With shaky hands and her stomach in knots, she walked in, determined to meet Jesus, praying He was the answer to all her troubles.
The start of the new year usually feels refreshing and exciting, but this year was different for me. I’m weary and doing everything I can to hold onto Galatians 6:9, which says, “Let us not become weary in doing good, for at the proper time we will reap a harvest if we do not give up.” Like a rock climber halfway to the top with sweaty hands, fatigued muscles, and a resolved mind, I am bent on not giving up.
This past year, I walked through a lot of heavy things with students as a Gracestudents Director, and also with my friends and family. Don’t get me wrong, it’s an honor to be there for others, but I’m feeling the effect of the storms. Like an athlete helping an injured teammate limp off the field, I’m bearing the weight of their pain and feeling the weight of their suffering. This is the beauty and pain of genuine family. As followers of Jesus, we are vessels of His love, grace, hope, and truth, especially in tough times (Galatians 6:2).
With Shaky Hands and a Broken Heart
There’s a story in Luke 7 about a sinful woman, who interacted with Jesus in an unconventional way, in a Pharisee’s home. We are not told what her sins were, but I’m sure they were many and she regularly experienced rejection and shame. Pharisees were the religious leaders in Biblical times. They maintained power by enforcing religious laws that were impossible to keep. On the outside, their lives looked good, but their hearts were littered with pride, control, and self-righteousness.
They were assuming the role of gatekeepers in the kingdom of God – a role they were never meant to have – and their misguided leadership hurt many people. It seemed that their focus was on keeping people out of the kingdom of God, not ushering them in.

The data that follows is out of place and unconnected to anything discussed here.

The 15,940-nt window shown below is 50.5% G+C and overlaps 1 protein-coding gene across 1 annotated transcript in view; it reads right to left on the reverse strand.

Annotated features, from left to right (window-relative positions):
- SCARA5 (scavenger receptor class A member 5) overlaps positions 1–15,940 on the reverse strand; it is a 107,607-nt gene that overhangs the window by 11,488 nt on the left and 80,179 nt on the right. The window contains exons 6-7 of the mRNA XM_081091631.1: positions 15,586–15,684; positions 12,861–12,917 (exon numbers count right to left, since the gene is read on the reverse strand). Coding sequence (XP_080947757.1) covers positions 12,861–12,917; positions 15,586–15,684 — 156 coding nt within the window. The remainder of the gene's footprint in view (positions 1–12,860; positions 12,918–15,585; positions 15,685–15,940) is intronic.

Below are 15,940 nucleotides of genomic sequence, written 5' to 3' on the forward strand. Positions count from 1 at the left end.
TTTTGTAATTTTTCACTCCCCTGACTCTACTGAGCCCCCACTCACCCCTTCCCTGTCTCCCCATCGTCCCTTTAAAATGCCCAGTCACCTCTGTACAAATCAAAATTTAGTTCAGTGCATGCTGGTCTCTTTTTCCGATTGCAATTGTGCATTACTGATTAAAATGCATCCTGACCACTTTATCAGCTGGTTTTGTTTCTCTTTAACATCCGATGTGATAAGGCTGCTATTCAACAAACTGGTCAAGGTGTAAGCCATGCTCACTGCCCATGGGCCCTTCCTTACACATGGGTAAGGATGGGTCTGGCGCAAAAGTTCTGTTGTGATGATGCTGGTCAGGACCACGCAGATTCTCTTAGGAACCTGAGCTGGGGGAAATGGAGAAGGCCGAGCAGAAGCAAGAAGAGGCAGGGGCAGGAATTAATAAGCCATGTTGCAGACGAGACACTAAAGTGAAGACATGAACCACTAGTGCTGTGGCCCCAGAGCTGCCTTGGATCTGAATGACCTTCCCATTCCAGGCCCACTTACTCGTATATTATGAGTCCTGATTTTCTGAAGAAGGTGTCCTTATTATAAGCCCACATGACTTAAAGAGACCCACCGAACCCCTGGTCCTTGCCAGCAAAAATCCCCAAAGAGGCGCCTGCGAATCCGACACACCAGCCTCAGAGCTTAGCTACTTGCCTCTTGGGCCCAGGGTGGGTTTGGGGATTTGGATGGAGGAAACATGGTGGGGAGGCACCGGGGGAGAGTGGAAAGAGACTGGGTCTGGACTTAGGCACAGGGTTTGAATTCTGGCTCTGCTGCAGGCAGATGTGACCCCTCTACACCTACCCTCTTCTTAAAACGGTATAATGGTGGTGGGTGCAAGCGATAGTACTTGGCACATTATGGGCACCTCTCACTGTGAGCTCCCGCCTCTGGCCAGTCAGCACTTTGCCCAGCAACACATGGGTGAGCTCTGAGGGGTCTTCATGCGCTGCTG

But, Jesus was different from the Pharisees and regularly approached sinners. It’s like He was laser focused on the outcasts, the ones who thought they would never be accepted into the family of God. When this woman approached Him, it says in Luke 7:38-39, “As she stood behind Him at His feet weeping, she began to wet His feet with her tears. Then she wiped them with her hair, kissed them and poured perfume on them. When the Pharisee who had invited him saw this, he said to himself, “If this man were a prophet, He would know who is touching Him and what kind of woman she is – that she is a sinner.”
This woman, so grieved by her sins and pain, didn’t feel worthy to face Jesus. Instead, she knelt at His feet. She was so desperate for healing and a place to belong, but didn’t feel like she deserved it. Imagine the turmoil and pain in her heart. I wonder what happened in her life that led her down a path of despair and destruction. How many times had she been scorned by her peers or other religious leaders? How did she muster up the courage to approach Jesus in a Pharisee’s home of all places? That took guts and I can only imagine how terrified and nervous she was to step foot in his home. With shaky hands and her stomach in knots, she walked in, determined to meet Jesus, praying He was the answer to all her troubles.
The Posture of a Pharisee